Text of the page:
The selection of the Chevrolet Volt as the North American Car of The Year revives a PR firm’s endeavor to help one of its clients sell cars it has in stock. Offered as blog fodder, it was sent after Rush Limbaugh and George Will criticized Motor Trend’s selection of the Volt as its car of the year and after the magazine’s Detroit Editor, Todd Lassa, posted a response to those two car “experts” at: http://blogs.motortrend.com/rush-judgment-5957.html
Here is the fodder offered by the PR firm:
Motor Trend Names Chevy Volt Car of the Year. Really?
Continuing a tradition of giving Detroit’s more questionable auto offerings their moment in the limelight (remember the K Car or the Dodge Omni?), the judges at Motor Trend have handed Car of the Year honors to the Chevy Volt, a car that isn’t even on sale yet, and won’t be in most parts of the country until perhaps 2012, when GM assures us that it can make more than 10,000 of these semi-practical vehicles a year.
For the moment, let’s forget about the partisan outrage of George Will and Rush Limbaugh, or Motor Trend’s poorly advised rebuttal, and take a look at the Volt for what it is: a $41,000 car that benefits from an optional $490 240-volt charger that costs around $1,475 to install. Federal and local tax breaks could let you get behind the wheel for a mere $35,200. That’s $33,500 for the car and $245 for the charger after rebates, plus that $1,475 installation for the charger. Assuming, of course, that you can find one, which you can’t, unless you live in California, Connecticut, Michigan, New York, New Jersey, Texas or Washington, D.C. and managed to land on the right side of the 1 in 12 odds of earning the privilege to buy one.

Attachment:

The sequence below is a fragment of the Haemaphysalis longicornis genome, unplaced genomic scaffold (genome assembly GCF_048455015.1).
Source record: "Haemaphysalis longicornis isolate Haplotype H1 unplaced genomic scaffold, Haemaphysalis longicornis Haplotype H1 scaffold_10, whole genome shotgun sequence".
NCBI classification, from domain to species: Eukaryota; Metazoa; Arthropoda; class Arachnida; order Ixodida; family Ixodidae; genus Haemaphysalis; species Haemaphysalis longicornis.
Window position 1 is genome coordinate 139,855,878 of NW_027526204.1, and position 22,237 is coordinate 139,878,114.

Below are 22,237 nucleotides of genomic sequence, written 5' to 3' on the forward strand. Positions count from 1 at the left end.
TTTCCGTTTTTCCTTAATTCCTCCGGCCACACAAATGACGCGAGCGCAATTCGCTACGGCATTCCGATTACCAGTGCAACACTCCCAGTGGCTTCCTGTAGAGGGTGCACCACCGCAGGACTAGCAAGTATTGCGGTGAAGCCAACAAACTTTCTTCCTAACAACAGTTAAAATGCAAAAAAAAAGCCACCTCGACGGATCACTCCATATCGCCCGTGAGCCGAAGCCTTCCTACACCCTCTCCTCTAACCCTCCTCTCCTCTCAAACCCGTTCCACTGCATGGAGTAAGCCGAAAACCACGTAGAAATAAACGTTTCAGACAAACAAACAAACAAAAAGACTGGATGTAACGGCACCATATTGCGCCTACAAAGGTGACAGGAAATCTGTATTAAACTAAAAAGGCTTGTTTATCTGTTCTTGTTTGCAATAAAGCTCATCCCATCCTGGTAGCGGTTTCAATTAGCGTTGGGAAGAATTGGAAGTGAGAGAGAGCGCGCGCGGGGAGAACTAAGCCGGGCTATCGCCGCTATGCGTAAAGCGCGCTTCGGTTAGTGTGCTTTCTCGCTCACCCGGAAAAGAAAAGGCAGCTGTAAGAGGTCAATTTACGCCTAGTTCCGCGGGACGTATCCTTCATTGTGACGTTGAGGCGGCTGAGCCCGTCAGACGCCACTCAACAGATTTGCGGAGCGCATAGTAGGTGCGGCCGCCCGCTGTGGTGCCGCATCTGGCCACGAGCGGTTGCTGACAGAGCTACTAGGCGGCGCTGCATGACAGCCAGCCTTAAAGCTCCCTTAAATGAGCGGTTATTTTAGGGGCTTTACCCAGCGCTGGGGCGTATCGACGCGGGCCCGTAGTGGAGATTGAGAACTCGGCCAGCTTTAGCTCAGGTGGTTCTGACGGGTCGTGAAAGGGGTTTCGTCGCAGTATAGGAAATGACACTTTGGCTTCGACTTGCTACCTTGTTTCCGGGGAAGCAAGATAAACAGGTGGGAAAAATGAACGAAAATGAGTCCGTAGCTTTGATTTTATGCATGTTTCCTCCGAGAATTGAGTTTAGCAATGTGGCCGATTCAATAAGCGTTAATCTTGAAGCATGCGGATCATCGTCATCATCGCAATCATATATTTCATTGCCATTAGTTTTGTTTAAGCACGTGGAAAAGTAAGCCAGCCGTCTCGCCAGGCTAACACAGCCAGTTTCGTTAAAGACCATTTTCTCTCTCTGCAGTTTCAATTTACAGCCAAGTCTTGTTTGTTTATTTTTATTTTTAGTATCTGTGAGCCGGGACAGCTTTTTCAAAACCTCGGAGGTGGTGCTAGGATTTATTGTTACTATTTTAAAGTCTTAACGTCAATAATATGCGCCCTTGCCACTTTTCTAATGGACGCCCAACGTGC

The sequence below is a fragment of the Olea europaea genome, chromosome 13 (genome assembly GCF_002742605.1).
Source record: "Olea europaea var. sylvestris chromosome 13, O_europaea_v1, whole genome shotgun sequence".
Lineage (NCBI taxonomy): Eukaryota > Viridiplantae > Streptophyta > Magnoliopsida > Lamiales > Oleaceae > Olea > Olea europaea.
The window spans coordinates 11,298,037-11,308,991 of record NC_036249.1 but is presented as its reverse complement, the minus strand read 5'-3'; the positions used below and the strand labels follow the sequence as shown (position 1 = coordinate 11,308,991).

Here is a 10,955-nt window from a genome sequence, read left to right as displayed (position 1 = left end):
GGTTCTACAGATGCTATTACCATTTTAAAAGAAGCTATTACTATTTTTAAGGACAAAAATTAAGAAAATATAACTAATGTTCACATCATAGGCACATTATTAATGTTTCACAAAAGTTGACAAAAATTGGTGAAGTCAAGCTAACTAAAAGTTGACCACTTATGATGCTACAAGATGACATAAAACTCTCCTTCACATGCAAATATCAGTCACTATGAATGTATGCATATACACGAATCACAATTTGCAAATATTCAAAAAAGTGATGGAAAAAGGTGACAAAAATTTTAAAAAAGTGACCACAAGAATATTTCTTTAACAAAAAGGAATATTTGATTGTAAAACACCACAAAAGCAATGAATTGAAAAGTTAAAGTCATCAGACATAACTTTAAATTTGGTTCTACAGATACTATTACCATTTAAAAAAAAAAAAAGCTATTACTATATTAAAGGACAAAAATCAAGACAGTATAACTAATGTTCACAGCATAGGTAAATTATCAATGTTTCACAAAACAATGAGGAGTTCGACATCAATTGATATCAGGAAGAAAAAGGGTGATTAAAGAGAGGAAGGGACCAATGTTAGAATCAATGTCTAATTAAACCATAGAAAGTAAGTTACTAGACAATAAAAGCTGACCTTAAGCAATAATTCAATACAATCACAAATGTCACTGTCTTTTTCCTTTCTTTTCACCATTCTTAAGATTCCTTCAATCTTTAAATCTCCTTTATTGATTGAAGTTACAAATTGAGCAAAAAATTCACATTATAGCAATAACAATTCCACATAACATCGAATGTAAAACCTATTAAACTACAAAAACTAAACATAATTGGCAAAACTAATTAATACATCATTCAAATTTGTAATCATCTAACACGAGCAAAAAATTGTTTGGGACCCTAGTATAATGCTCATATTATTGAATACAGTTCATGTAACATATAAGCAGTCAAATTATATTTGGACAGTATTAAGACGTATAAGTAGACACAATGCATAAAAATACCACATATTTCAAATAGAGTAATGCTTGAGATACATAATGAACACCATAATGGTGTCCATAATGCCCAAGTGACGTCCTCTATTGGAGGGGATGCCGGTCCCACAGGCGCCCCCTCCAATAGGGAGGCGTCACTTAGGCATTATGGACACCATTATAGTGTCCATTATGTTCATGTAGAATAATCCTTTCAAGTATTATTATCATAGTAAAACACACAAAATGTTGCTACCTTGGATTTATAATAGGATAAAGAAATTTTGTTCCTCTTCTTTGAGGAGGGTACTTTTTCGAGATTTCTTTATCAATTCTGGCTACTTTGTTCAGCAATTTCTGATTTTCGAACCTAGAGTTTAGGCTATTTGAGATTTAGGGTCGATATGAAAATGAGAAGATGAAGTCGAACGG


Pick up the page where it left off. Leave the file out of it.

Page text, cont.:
GM estimates that 120,000 people have “reserved” the new Volt. Only 55,000 are expected to be on the road by the end of 2011, which means that more than half of those interested in owning one are looking at a two-year wait. It’s much quicker to get the new Bugatti Veryon, but that car only gets 8 mpg city.
What Motor Trend has done, essentially, is hand out the most significant marketing ammunition for any car company to a concept car. The Ford Fusion, Motor Trend’s outgoing Car of the Year, sold 17,362 units in October. It would take GM more than three months, currently, to make enough Volts to meet that demand. They don’t need the marketing support, and until they prove that they can actually build these cars in reasonable numbers and make them reliable they shouldn’t be taking home accolades.
Given that Motor Trend looked at every new car that reached North America this year, there are plenty of other worthy offerings they could have chosen. Critics may be unhappy with the 2011 Jetta, but it’s selling well and landed on the finalist list for North American Car of the Year. So did the Ford Fiesta, Nissan Juke and the Chevrolet Cruze, which is essentially the Volt with a normal engine and availability at your local Chevy dealer.
Apparently 40 miles to the gallon just isn’t sexy enough for Motor Trend, or for the folks who gave the Volt the Green Car of the Year award over something that people can actually buy. Perhaps Ford should limit availability of next year’s electric Focus to fewer than 5,000 models so that they can get a crack at these awards.
The only silver lining in any of this is that the Volt won out over Nissan’s similarly scarce electric LEAF, which lacks a gas-powered generator to keep it moving when the battery runs out. At least the highways in select cities won’t be choked with Chevrolet Volts on the side of the road, accompanied by befuddled drivers uncoiling extension cords and looking for the closest electrical outlet.